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March 26, 2020

Restaurant Risk Management During the COVID-19 Outbreak

COVID-19 is taking a heavy toll on restaurants. Some states and cities have issued orders for people to stay at home, while others have ordered certain businesses to close. Many restaurants are either closing their doors or changing the way they operate.

Complying with Official Orders and Guidelines

Despite orders from state governors and other officials, some businesses are reluctant to close their doors, but defiance may lead to even bigger problems. According to WLWT, police boarded up a bar in Cincinnati after it refused to comply with an order to close. The business may lose its liquor license and food permits as a result.

Some establishments that stay open may also face public outrage as a result. According to the Los Angeles Times, this is what happened to a Pasadena pub that decided to open for St. Patrick’s Day.

Staying Open for Delivery and Take Out

In many cases, restaurants may be allowed to stay open as long as they stick to delivery and take out.

Some restaurants are even delivering alcohol. According to Tablehopper, California restaurants that offer food service and have a Type 41 (beer and wine) or Type 47 (liquor) license, can now prepare cocktails, snap a secure lid on, and sell it to you at their takeout window to go, or via a third-party delivery app. Before considering this route, restaurants should consider the potential for liability and make sure they’re compliant with the restrictions that come with the temporary waiver.

Being able to stay open may come as a relief to many restaurant owners, but there may still be challenges involved. Some workers may decide to stay home because they are sick, caring for someone who is sick or worried about becoming sick. Many restaurants may be operating on a skeleton crew.

Some restaurants may decide to use third-party delivery systems. This typically involves paying a commission, but that fee may be waived in some circumstances. According to Reuters, Uber Eats is waiving the delivery fee for independent restaurants.

For restaurants that decide to handle deliveries themselves, proper insurance is essential. Employees may be using their own vehicles, but their personal auto insurance coverage likely won’t cover the deliveries. Businesses need hired and non-owned auto insurance that includes coverage for deliveries.

Even if restaurants switch to delivery and take out, the risk for contagion remains. Business owners and managers should refer to the CDC’s Interim Guidance for Businesses and Employers to Plan and Respond to Coronavirus Disease 2019 for guidance.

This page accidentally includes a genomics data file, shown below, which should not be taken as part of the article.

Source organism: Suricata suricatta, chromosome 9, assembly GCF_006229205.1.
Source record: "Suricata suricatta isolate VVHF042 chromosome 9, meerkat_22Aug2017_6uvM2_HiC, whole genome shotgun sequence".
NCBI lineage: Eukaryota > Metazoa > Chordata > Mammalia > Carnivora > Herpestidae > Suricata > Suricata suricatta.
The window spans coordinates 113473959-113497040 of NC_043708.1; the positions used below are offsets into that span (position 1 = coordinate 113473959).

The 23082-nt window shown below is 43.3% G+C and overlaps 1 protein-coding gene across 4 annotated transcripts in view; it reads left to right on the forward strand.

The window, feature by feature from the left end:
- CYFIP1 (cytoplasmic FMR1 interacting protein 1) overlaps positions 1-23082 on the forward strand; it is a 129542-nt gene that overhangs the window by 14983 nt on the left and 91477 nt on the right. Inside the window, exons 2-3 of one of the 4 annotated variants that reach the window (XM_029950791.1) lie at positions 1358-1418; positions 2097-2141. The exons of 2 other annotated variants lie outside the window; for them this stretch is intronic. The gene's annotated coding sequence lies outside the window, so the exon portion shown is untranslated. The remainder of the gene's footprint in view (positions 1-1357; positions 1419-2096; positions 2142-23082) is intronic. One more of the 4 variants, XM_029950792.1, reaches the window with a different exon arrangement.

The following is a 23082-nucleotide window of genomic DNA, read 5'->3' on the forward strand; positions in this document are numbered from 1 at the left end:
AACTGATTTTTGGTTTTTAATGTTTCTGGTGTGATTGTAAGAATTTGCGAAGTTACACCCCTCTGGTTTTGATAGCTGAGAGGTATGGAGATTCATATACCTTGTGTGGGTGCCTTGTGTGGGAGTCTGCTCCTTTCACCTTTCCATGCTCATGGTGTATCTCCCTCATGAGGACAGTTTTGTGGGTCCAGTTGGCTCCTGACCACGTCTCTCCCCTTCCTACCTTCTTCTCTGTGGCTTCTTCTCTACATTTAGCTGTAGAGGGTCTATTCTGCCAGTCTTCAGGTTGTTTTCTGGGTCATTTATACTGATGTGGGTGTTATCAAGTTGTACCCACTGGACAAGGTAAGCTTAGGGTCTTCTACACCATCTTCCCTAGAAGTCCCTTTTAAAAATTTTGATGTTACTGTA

Closing Your Doors

Some restaurants are having to close temporarily. While this may be necessary, it’s a difficult decision, and steps should be taken to mitigate the possible damage.

One concern comes from the possibility of vandalism or theft. According to San Francisco Chronicle, some business owners have boarded up their storefronts while closing due to coronavirus. Although this is a violation of building codes, city enforcement agents have said business owners would not be cited.

In addition to being aware of city codes, businesses should consider their property insurance. There may be a vacancy clause. Read this clause carefully and talk to your insurer if you have any questions or concerns.

Laying Off Workers

Unfortunately, many businesses have had to lay off workers because of coronavirus. According to the Oregonian, McMenamins announced that it would lay off 3,000 people because of the pandemic.

Some businesses, including McMenamins, have seen this as the best way of dealing with closures while letting workers file for unemployment benefits. However, before deciding to lay people off, employers should consult with legal counsel.

New Paid Leave Requirements

Restaurants may also have to comply with temporary paid leave requirements.

The Families First Coronavirus Response Act requires certain employers to provide paid medical and family leave. The rule applies to private employers with fewer than 500 employees. Employees are eligible for two weeks of paid family and medical leave, and employees who have been employed for at least 30 days may be eligible for an additional 10 weeks of paid leave. Employers with fewer than 50 employees may be exempted from some of the requirements. The rule is in effect through December 31, 2020.

Premium Payment and Policy Renewal

While restaurants are dealing with coronavirus-related closures, they may have difficulty paying bills, including their insurance premiums. It’s best to be proactive regarding likely problems.  

  • Call the billing department of your insurance carrier to see what options are available. Different carriers will offer different arrangements, which could include reduced payments or deferred payments.
  • Right now, many things are uncertain. If your insurance policy is up for renewal soon, ask your insurer if you can have a 90-day extension. By then, you will hopefully have a clearer picture of your situation.
  • Contact your Heffernan Insurance Broker to see what you can do to reduce your exposures.




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